Members of Alberta’s Black community participated in sports for a variety of reasons. Exerting energy through physical activity was beneficial to one’s health but more importantly, sports provided a means whereby Blacks could develop a strong sense of camaraderie. Teamwork and cooperation were integral to most sporting events, including baseball games; therefore, most Blacks thoroughly enjoyed the chance to get together at the ball diamond.
In 1926, Jefferson Davis Edwards started the Amber Valley Baseball Team. Within a short period of time, members of the team, through their incomparable skills and hard work and cooperation, would serve as unofficial ambassadors of the Black community. J.D. Edwards, as team manager and through his coaching techniques, gave the young men focus. His son Kenneth (Kenny) was the ace pitcher whose repertoire featured a dangerous fastball. James Brown was the original first baseman.
Amber Valley's population peaked in the early 1930s when it was home to roughly 350 Black residents and, not surprisingly, the baseball team was also at its prime during this time. The team would travel to various locations throughout northern Alberta and was frequently guaranteed $50 for its appearance, regardless of whether it won or lost.
The team consisted entirely of Black American settlers and their family members. Players wore white uniforms with “Amber Valley” written across the chest in cursive script. They played against teams consisting of only White players. This was in stark contrast to the baseball being played in the United States in that there, Black baseball teams could only compete against other Black teams and were consistently denied the opportunity to play against White teams. Segregated baseball was just another example of the discriminatory Jim Crow Laws that plagued the entire American South.
The Amber Valley Baseball Team typically drew large crowds; fans appreciated the skill, power, agility, and camaraderie exuded by members of the all-Black baseball team. The most highly anticipated game of the year was the traditional barnburner against Lac La Biche. Occurring every 1 July, the game was just one of the activities and events in celebration of Canada Day.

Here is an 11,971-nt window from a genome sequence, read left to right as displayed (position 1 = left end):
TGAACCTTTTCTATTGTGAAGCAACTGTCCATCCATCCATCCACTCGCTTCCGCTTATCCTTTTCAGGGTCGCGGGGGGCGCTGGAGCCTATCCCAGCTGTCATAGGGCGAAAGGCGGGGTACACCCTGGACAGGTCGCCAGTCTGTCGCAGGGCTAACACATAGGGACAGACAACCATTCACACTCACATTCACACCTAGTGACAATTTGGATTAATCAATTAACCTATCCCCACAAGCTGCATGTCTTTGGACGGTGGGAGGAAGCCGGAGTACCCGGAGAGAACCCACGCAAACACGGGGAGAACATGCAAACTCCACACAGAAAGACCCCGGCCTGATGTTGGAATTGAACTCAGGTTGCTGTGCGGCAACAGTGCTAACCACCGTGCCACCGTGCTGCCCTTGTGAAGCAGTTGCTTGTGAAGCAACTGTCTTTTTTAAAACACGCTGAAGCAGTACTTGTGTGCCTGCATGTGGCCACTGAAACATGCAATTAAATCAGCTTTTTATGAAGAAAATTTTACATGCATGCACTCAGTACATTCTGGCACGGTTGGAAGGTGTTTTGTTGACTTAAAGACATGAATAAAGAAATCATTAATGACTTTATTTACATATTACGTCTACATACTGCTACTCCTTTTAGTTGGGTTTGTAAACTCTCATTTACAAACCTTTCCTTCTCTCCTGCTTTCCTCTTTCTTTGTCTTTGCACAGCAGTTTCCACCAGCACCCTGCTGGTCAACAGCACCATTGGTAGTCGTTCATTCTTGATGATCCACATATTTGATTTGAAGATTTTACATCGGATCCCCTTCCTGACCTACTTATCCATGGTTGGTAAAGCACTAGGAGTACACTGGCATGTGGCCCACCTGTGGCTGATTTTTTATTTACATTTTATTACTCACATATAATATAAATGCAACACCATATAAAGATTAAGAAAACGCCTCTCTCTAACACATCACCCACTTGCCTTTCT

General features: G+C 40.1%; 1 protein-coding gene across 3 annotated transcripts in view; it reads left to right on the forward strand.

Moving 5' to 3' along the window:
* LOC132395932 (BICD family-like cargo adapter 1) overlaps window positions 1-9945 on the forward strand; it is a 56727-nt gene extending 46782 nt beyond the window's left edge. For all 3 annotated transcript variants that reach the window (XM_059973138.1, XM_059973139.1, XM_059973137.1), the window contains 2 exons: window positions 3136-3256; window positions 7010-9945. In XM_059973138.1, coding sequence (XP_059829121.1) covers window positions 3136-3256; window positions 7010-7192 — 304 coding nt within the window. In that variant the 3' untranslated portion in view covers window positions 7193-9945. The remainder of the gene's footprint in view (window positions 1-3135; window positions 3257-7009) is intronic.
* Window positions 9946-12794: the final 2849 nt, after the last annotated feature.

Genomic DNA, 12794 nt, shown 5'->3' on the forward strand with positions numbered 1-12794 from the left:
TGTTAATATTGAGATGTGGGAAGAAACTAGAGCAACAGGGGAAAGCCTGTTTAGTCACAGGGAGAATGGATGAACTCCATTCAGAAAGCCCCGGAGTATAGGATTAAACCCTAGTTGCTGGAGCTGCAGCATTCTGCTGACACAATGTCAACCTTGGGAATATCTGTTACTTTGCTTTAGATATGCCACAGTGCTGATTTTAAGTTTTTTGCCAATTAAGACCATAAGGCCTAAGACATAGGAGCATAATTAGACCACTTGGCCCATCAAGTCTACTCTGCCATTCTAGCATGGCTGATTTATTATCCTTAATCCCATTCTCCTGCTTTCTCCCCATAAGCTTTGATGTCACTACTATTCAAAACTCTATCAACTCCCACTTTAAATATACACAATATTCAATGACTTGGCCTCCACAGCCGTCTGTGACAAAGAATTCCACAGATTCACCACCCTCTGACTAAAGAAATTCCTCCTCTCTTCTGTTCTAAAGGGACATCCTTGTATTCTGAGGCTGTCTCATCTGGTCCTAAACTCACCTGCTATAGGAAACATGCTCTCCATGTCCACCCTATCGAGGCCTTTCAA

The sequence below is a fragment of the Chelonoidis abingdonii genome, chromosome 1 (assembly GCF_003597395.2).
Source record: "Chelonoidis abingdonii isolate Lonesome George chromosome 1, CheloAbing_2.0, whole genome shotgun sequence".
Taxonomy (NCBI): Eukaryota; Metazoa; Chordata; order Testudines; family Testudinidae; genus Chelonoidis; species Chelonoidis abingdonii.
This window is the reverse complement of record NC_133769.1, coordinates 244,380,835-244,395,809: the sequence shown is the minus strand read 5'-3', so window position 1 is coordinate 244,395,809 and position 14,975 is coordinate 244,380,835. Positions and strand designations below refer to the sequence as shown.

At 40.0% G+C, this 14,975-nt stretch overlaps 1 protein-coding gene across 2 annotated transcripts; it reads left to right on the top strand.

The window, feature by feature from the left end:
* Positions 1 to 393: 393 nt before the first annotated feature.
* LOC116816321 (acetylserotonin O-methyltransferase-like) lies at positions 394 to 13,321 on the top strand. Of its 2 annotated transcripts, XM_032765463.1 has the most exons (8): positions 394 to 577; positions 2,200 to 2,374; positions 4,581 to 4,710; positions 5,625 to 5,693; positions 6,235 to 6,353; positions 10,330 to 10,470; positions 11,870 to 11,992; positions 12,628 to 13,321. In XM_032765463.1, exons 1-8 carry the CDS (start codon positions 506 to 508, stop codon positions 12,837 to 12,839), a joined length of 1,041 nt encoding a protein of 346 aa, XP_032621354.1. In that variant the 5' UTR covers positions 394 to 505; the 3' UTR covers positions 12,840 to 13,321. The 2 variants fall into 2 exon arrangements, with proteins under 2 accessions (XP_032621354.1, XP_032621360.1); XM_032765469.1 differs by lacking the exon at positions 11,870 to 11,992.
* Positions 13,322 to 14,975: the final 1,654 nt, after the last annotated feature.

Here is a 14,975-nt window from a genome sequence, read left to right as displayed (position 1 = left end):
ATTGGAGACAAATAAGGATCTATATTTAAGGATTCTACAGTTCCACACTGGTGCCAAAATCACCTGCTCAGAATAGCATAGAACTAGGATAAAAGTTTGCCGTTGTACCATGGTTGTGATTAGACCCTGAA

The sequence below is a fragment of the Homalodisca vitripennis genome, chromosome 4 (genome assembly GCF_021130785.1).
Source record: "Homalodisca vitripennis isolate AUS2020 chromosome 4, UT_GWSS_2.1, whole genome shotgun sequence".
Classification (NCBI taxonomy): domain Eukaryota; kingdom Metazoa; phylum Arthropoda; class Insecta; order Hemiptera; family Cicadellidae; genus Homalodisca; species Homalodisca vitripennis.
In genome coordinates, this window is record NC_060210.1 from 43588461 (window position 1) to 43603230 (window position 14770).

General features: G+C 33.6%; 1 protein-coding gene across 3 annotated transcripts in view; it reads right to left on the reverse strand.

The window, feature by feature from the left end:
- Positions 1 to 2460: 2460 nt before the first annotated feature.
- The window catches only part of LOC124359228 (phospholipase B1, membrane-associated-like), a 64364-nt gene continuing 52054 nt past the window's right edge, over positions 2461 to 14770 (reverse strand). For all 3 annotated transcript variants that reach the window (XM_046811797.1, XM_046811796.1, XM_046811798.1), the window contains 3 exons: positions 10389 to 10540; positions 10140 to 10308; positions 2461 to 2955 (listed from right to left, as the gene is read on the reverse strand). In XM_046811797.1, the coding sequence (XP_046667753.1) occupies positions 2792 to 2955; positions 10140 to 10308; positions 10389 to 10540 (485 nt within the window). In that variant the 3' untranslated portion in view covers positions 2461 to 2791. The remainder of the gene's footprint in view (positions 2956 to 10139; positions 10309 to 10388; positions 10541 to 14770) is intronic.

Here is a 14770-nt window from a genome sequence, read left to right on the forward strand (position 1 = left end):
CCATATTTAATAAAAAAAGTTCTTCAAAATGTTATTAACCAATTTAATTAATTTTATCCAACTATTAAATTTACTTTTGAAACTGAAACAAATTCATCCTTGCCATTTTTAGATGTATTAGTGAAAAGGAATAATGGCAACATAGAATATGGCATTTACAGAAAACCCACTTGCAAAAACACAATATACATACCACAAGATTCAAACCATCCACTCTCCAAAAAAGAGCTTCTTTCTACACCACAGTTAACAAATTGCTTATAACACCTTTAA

Most players on the Amber Valley Baseball Team agreed that their fondest memory was their trip to Grande Prairie. Transportation to and from games was one of their greatest challenges: roads were often in poor condition and vehicles were consistently unreliable. During the trip to Grande Prairie, the team had to cross a river using the local ferry. The ferry crossing cost 5 cents, and each individual was typically responsible for covering his costs. However, most players could not afford the fee. Fortunately, their truck driver agreed to hide the players underneath a pile of straw and snuck them across the river.
On the field, the men communicated effectively: they cahttered continuously and gave each other instruction and positive reinforcement. When Amber Valley defeated Grande Prairie, the team claimed $300 in prize money, an impressive sum of money compared to the wages the players received at their regular places of employment. More importantly, however, they had fun competing on the ball diamond. Baseball was an opportunity for the community of Amber Valley to come together and showcase its commitment to team spirit, hard work, and cooperation—both on and off the field.